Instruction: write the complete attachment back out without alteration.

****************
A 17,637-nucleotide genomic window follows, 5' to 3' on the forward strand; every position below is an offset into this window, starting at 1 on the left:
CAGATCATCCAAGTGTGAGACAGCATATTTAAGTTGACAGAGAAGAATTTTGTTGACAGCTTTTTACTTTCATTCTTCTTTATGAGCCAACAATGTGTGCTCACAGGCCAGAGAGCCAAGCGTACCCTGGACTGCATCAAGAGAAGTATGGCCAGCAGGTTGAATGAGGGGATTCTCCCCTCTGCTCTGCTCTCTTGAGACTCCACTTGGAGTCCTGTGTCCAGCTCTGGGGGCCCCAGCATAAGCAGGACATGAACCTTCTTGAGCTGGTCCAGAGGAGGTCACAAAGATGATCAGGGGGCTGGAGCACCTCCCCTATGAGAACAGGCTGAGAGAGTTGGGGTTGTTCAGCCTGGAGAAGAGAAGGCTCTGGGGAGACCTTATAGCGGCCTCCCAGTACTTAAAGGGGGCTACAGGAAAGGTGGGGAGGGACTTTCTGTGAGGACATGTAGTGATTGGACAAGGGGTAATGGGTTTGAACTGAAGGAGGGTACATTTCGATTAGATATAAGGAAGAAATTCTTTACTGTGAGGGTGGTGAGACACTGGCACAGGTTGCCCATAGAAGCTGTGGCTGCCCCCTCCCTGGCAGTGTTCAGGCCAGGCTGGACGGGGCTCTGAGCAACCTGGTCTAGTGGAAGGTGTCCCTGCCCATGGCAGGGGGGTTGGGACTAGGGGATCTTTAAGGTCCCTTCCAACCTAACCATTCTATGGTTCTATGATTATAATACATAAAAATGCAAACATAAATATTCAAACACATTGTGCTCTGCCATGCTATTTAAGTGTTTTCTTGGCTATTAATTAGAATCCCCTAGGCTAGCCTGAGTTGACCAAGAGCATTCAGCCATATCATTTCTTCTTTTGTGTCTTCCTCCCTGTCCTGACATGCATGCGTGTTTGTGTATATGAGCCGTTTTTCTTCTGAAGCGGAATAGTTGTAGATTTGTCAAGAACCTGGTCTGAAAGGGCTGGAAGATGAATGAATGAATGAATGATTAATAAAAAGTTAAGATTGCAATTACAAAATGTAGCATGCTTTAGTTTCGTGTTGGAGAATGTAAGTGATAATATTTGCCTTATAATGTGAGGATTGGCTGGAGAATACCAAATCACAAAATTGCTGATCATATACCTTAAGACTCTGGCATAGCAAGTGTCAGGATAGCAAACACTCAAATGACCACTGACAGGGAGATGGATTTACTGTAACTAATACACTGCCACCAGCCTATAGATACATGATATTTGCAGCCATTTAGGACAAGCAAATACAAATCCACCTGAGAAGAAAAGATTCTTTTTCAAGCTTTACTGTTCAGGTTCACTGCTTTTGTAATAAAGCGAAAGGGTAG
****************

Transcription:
A 17,637-nucleotide genomic window follows, 5' to 3' on the forward strand; every position below is an offset into this window, starting at 1 on the left:
CAGATCATCCAAGTGTGAGACAGCATATTTAAGTTGACAGAGAAGAATTTTGTTGACAGCTTTTTACTTTCATTCTTCTTTATGAGCCAACAATGTGTGCTCACAGGCCAGAGAGCCAAGCGTACCCTGGACTGCATCAAGAGAAGTATGGCCAGCAGGTTGAATGAGGGGATTCTCCCCTCTGCTCTGCTCTCTTGAGACTCCACTTGGAGTCCTGTGTCCAGCTCTGGGGGCCCCAGCATAAGCAGGACATGAACCTTCTTGAGCTGGTCCAGAGGAGGTCACAAAGATGATCAGGGGGCTGGAGCACCTCCCCTATGAGAACAGGCTGAGAGAGTTGGGGTTGTTCAGCCTGGAGAAGAGAAGGCTCTGGGGAGACCTTATAGCGGCCTCCCAGTACTTAAAGGGGGCTACAGGAAAGGTGGGGAGGGACTTTCTGTGAGGACATGTAGTGATTGGACAAGGGGTAATGGGTTTGAACTGAAGGAGGGTACATTTCGATTAGATATAAGGAAGAAATTCTTTACTGTGAGGGTGGTGAGACACTGGCACAGGTTGCCCATAGAAGCTGTGGCTGCCCCCTCCCTGGCAGTGTTCAGGCCAGGCTGGACGGGGCTCTGAGCAACCTGGTCTAGTGGAAGGTGTCCCTGCCCATGGCAGGGGGGTTGGGACTAGGGGATCTTTAAGGTCCCTTCCAACCTAACCATTCTATGGTTCTATGATTATAATACATAAAAATGCAAACATAAATATTCAAACACATTGTGCTCTGCCATGCTATTTAAGTGTTTTCTTGGCTATTAATTAGAATCCCCTAGGCTAGCCTGAGTTGACCAAGAGCATTCAGCCATATCATTTCTTCTTTTGTGTCTTCCTCCCTGTCCTGACATGCATGCGTGTTTGTGTATATGAGCCGTTTTTCTTCTGAAGCGGAATAGTTGTAGATTTGTCAAGAACCTGGTCTGAAAGGGCTGGAAGATGAATGAATGAATGAATGATTAATAAAAAGTTAAGATTGCAATTACAAAATGTAGCATGCTTTAGTTTCGTGTTGGAGAATGTAAGTGATAATATTTGCCTTATAATGTGAGGATTGGCTGGAGAATACCAAATCACAAAATTGCTGATCATATACCTTAAGACTCTGGCATAGCAAGTGTCAGGATAGCAAACACTCAAATGACCACTGACAGGGAGATGGATTTACTGTAACTAATACACTGCCACCAGCCTATAGATACATGATATTTGCAGCCATTTAGGACAAGCAAATACAAATCCACCTGAGAAGAAAAGATTCTTTTTCAAGCTTTACTGTTCAGGTTCACTGCTTTTGTAATAAAGCGAAAGGGTAG